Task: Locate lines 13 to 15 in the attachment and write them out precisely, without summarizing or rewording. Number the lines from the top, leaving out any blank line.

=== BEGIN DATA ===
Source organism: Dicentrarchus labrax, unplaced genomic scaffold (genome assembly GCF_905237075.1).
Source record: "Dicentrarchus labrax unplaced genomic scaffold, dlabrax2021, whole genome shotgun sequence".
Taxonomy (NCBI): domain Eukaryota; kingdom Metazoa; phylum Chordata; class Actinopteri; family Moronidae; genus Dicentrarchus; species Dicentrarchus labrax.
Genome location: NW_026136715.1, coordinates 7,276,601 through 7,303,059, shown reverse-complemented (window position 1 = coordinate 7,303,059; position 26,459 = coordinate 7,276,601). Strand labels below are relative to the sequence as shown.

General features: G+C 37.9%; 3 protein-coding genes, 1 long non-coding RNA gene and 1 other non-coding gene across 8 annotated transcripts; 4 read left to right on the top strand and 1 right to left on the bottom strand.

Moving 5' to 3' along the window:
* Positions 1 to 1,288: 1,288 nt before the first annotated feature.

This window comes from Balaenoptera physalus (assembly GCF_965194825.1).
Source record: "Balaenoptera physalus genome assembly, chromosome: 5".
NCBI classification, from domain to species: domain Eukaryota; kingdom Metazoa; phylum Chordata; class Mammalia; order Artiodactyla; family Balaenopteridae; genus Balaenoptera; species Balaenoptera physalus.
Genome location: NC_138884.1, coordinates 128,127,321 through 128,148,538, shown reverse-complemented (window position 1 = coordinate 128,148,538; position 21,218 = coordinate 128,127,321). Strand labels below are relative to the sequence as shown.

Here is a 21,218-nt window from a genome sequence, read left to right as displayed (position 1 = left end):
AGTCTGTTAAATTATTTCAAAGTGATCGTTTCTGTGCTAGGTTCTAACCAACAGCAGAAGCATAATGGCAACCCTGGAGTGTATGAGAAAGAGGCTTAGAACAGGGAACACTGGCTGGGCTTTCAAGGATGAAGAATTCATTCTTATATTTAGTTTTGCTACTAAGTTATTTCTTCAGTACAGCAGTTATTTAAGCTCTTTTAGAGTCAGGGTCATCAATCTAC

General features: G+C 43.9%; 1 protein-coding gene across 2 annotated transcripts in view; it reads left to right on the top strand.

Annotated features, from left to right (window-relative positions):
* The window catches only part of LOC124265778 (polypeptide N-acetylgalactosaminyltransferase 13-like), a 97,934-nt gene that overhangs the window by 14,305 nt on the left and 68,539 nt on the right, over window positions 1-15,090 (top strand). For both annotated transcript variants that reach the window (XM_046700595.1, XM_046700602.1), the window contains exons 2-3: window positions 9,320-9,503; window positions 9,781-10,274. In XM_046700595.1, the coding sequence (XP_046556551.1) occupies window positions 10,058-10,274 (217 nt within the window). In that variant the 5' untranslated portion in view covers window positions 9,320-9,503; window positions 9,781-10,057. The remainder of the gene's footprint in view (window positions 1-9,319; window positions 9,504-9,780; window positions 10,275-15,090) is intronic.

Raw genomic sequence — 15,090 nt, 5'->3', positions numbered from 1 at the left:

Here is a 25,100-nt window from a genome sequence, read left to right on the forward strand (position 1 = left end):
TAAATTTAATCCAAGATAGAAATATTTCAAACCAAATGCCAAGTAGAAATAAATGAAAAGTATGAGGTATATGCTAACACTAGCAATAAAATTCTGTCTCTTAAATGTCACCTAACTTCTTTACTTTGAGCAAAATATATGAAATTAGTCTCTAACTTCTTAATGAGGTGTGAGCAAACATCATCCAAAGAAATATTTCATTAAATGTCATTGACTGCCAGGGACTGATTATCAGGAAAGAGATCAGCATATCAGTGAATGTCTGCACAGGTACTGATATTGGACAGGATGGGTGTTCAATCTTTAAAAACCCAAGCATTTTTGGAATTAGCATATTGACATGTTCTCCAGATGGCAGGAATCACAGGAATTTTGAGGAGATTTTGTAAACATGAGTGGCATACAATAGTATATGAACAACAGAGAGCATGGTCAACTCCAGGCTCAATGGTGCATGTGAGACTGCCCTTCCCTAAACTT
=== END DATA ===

AGTCTGTTAAATTATTTCAAAGTGATCGTTTCTGTGCTAGGTTCTAACCAACAGCAGAAGCATAATGGCAACCCTGGAGTGTATGAGAAAGAGGCTTAGAACAGGGAACACTGGCTGGGCTTTCAAGGATGAAGAATTCATTCTTATATTTAGTTTTGCTACTAAGTTATTTCTTCAGTACAGCAGTTATTTAAGCTCTTTTAGAGTCAGGGTCATCAATCTAC

General features: G+C 43.9%; 1 protein-coding gene across 2 annotated transcripts in view; it reads left to right on the top strand.

Annotated features, from left to right (window-relative positions):